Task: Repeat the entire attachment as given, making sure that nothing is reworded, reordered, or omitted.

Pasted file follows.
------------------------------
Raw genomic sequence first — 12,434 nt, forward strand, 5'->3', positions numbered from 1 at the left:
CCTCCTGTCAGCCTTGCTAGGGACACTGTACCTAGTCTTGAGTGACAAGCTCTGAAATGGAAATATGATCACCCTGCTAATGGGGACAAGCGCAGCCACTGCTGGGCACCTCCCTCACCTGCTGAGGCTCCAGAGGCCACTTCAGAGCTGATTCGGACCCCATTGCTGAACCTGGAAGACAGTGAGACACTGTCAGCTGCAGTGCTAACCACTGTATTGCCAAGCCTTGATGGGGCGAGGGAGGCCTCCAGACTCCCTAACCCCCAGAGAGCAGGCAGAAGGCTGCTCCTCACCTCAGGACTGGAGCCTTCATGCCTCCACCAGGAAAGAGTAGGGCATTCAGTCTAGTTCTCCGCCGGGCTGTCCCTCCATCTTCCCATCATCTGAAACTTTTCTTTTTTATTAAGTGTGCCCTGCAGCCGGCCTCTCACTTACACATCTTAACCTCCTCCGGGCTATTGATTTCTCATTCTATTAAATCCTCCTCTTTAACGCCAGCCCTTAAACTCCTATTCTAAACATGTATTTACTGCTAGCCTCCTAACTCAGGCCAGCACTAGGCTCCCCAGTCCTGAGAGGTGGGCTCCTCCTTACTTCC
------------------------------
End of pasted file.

Raw genomic sequence first — 12,434 nt, forward strand, 5'->3', positions numbered from 1 at the left:
CCTCCTGTCAGCCTTGCTAGGGACACTGTACCTAGTCTTGAGTGACAAGCTCTGAAATGGAAATATGATCACCCTGCTAATGGGGACAAGCGCAGCCACTGCTGGGCACCTCCCTCACCTGCTGAGGCTCCAGAGGCCACTTCAGAGCTGATTCGGACCCCATTGCTGAACCTGGAAGACAGTGAGACACTGTCAGCTGCAGTGCTAACCACTGTATTGCCAAGCCTTGATGGGGCGAGGGAGGCCTCCAGACTCCCTAACCCCCAGAGAGCAGGCAGAAGGCTGCTCCTCACCTCAGGACTGGAGCCTTCATGCCTCCACCAGGAAAGAGTAGGGCATTCAGTCTAGTTCTCCGCCGGGCTGTCCCTCCATCTTCCCATCATCTGAAACTTTTCTTTTTTATTAAGTGTGCCCTGCAGCCGGCCTCTCACTTACACATCTTAACCTCCTCCGGGCTATTGATTTCTCATTCTATTAAATCCTCCTCTTTAACGCCAGCCCTTAAACTCCTATTCTAAACATGTATTTACTGCTAGCCTCCTAACTCAGGCCAGCACTAGGCTCCCCAGTCCTGAGAGGTGGGCTCCTCCTTACTTCC